Okay, gang, it’s been a week now. We’re hoping that you are finally starting to feel okay about having missed out on the opening-day rush for the latest generation of Apple’s cellular telephone. We understand your pain, but who knows, any minute now that producer could get back to you about your screenplay and you could find yourself suddenly rolling in it, in which case there will still be plenty of gold-plated super-skinny phone units left in the world for you to buy to replace your cracked iPhone 3.
However, if you are over the iHype but haven’t downloaded the new operating system, New York’s Finest would like to remind you to get on that.
Don’t worry, conspiracy theorists, it isn’t because getting the upgrade makes it easier for the Fuzz to stalk your instagram. They’re trying to save you, and them, some trouble should your phone get stolen. And in a metropolis where the mayor seems to think that crime is on the rise specifically because of iThings, it’s probably not a bad idea to pause for a moment to consider the pros and cons when the authorities are advocating for a device upgrade.
If you are an armchair tech critic, you may have some strong opinions about iOS7’s color scheme, which may have aroused some very dark emotions within you. We hear that’s not out of the ordinary, but we’d like you to do your best to momentarily overlook the offending features in light of the fact that the new interface actually clears up a pesky and persistent iPhone issue: the new OS has a security feature called Activation Lock that prevents users from reprogramming or activating a phone on a new carrier without first entering the Apple ID and password associated with the phone in question. Boom. This is a big improvement on the old way of doing business, where the ‘find my iPhone’ app could easily be rendered useless by any enterprising phone thief. Law enforcement is hoping that the new feature will help dampen the enthusiasm for iPhone theft that some have even gone so far as to call a “Global Apple Crime Wave” (which strikes us as an excellent name for a band that could have opened for Earth Crisis in the ’90s).
So word, cool, do the upgrade, thanks NYPD. BUT if all this iPhone theft talk has left you feeling kind of vulnerable and you’re interested in other phone security options, the Boys in Blue have another public service announcement you might want to hear. Ray Kelly and company run a free program called Operation ID: you bring them your portable valuables, they engrave them with a serial number, and if anything you’ve registered ever gets stolen they can easily get it back to you. We’re guessing that the inclusion of fax machines on the list of portable valuables in the official description of the program means that it’s been in place for a while. (Also, can anyone who was born before the year 1990 tell us what the woman in that picture is holding? We’re guessing it’s some kind of tape deck, but it’s also possible that we are just too enthused about how vastly different tech used to be andddd maybe it’s just an iPad. Add your guesses in the comments below! That page also includes a great pic of Giuliani (remember Giuliani?) mugging with one Officer McGruff, so maybe that page hasn’t been updated in a decade or so, unless Bloomberg has some kind of aversion to posing with mascots.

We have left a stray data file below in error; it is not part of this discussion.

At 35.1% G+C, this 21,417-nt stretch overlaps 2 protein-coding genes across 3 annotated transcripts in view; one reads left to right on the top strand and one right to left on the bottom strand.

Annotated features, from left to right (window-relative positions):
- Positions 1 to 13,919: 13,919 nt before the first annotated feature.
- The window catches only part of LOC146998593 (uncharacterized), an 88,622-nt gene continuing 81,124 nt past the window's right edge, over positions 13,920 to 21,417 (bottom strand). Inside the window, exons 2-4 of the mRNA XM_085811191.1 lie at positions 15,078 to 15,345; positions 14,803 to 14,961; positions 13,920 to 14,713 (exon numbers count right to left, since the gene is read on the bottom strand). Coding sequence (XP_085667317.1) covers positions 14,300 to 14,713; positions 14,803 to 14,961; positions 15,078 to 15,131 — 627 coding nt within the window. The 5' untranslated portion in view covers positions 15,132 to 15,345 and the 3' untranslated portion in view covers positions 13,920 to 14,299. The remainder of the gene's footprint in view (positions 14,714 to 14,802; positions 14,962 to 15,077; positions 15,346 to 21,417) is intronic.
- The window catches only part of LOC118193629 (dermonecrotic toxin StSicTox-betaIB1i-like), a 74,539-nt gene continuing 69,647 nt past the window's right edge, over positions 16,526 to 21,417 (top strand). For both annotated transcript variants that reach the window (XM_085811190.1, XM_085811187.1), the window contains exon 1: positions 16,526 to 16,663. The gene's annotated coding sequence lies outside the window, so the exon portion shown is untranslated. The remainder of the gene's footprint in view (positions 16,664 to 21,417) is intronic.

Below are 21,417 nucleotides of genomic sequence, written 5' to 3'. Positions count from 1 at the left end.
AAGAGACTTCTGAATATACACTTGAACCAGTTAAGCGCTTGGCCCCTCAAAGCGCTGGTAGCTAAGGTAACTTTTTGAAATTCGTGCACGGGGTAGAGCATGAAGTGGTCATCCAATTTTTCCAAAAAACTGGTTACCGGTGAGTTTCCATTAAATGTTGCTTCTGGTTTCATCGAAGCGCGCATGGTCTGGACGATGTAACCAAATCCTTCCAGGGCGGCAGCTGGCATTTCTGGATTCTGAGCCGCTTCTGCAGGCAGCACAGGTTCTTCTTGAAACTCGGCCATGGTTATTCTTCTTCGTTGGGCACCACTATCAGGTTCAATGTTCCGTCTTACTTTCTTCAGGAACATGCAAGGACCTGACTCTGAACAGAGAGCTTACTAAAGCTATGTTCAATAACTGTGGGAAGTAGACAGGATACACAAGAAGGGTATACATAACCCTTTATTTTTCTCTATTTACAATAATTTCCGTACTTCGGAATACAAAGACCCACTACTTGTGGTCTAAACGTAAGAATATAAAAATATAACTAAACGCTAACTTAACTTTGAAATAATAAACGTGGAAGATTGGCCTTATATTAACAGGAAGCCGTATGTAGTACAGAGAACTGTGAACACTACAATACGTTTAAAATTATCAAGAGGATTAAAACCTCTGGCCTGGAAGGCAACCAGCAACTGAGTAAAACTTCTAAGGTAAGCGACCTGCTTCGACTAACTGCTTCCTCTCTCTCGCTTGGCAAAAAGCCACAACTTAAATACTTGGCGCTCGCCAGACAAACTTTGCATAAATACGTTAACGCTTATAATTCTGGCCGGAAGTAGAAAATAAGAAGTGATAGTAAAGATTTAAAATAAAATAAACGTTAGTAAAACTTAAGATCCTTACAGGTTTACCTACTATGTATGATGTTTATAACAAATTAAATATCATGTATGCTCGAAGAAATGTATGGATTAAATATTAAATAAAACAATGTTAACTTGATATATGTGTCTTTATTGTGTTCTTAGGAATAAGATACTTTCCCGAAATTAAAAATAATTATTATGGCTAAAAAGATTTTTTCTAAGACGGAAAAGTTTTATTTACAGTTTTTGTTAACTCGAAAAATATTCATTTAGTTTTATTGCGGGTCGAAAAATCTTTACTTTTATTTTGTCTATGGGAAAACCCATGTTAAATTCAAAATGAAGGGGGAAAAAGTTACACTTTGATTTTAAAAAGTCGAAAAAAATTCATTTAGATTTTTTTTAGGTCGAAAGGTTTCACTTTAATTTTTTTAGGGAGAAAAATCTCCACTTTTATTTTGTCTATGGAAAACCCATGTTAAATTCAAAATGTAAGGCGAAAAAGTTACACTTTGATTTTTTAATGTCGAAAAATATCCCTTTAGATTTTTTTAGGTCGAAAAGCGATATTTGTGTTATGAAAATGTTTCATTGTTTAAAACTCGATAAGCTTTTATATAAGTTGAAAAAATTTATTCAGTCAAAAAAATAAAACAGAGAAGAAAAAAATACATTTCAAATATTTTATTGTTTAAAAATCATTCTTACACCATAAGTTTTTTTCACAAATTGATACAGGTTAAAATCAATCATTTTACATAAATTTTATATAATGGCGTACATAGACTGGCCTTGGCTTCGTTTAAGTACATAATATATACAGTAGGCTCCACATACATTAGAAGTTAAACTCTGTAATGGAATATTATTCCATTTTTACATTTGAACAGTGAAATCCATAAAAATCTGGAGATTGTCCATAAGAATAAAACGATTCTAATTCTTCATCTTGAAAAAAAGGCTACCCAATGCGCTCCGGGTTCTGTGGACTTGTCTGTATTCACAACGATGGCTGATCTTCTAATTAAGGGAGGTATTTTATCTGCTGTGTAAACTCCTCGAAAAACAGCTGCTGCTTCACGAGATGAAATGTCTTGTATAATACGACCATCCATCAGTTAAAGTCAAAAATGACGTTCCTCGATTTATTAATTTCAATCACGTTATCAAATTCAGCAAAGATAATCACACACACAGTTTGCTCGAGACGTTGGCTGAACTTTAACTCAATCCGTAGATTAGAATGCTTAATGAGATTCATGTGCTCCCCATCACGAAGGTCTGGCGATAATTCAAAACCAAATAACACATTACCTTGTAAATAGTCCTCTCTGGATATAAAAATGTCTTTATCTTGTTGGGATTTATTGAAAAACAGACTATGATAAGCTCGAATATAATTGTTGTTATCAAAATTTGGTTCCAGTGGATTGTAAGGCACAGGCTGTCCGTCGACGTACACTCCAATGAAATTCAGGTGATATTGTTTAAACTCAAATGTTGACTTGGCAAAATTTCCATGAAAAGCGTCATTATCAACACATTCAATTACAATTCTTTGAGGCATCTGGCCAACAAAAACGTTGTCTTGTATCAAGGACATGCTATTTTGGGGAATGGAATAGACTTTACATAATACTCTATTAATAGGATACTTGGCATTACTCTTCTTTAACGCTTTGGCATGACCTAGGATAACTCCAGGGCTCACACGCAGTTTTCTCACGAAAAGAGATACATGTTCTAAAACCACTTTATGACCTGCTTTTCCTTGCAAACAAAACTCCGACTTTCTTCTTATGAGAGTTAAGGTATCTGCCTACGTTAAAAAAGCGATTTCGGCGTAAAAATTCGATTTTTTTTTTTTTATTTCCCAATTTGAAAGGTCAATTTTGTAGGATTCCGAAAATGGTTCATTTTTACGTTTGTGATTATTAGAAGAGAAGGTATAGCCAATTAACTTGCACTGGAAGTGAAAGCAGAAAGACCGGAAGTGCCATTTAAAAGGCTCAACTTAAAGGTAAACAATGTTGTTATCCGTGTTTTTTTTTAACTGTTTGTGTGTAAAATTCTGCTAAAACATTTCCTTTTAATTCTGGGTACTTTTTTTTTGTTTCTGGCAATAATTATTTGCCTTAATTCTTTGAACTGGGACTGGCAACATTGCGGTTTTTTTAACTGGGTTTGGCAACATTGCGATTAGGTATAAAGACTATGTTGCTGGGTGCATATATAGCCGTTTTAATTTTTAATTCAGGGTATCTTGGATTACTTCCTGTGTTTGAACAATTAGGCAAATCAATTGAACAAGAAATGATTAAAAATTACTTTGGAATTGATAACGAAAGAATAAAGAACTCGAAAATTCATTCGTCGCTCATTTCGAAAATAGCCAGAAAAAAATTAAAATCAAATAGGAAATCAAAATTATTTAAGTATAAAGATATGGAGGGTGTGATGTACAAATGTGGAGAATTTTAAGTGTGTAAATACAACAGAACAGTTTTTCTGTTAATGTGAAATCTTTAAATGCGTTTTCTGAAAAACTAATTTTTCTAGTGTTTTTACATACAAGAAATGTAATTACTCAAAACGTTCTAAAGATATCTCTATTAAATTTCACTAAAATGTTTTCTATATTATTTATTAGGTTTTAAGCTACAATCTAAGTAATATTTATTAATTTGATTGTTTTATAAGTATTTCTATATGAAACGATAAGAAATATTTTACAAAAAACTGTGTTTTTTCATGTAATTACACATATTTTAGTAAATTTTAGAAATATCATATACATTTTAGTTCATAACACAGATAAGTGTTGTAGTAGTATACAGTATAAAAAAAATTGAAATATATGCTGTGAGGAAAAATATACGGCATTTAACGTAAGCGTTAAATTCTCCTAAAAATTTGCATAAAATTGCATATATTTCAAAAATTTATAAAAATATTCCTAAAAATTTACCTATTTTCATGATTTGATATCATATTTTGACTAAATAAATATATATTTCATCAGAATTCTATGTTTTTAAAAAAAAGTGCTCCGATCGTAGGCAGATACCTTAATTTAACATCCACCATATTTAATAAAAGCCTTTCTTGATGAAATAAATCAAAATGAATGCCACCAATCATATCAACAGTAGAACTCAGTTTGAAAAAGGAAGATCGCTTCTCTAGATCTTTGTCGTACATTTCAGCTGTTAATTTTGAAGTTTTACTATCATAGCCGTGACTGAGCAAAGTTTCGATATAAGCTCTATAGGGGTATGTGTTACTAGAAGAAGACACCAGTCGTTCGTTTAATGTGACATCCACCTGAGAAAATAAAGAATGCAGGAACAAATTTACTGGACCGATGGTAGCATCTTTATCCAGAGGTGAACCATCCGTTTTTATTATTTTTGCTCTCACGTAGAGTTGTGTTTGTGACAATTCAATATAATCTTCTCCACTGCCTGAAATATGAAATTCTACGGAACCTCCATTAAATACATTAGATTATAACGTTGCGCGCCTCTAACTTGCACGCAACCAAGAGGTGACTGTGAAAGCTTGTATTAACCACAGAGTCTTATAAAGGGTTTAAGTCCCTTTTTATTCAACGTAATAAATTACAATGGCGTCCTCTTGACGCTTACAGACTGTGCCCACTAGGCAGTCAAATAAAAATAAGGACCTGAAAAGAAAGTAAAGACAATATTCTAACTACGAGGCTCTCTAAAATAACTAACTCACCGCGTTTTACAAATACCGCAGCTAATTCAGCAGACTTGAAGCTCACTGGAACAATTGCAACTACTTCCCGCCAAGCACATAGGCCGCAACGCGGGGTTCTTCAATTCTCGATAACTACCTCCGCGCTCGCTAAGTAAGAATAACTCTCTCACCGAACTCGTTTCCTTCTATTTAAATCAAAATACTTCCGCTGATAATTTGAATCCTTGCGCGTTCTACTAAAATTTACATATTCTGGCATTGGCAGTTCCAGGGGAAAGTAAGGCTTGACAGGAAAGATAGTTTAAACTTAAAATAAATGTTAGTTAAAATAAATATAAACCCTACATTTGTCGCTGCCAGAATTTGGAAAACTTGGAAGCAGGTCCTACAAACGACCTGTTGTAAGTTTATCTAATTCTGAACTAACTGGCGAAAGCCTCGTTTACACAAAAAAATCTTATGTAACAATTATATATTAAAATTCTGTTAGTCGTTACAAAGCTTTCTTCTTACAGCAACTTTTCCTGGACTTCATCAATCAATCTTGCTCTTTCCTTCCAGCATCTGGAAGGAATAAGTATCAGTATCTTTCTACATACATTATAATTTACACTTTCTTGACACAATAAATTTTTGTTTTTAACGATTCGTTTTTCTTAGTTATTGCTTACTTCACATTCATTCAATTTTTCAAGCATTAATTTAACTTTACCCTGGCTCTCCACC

….Oh wait, he doesn’t. Hi, Birdie!
And as a final note on the subjects of cops and iPhones, we have an app recommendation for you. Since we live in a neighborhood where Stop and Frisks are all too common, check out the New York Civil Liberties Union’s Stop and Frisk reporting app. It records audio and video at the press of a button; when you’ve stopped the recording you’re prompted to fill out a questionnaire about what you just witnessed or experienced, and a popup page contains a list of your rights as they pertain to the situation. Because it’s never bad to advocate for accountability, iOS7 upgrade or no.
So that’s that. Take care of your Nice Things!!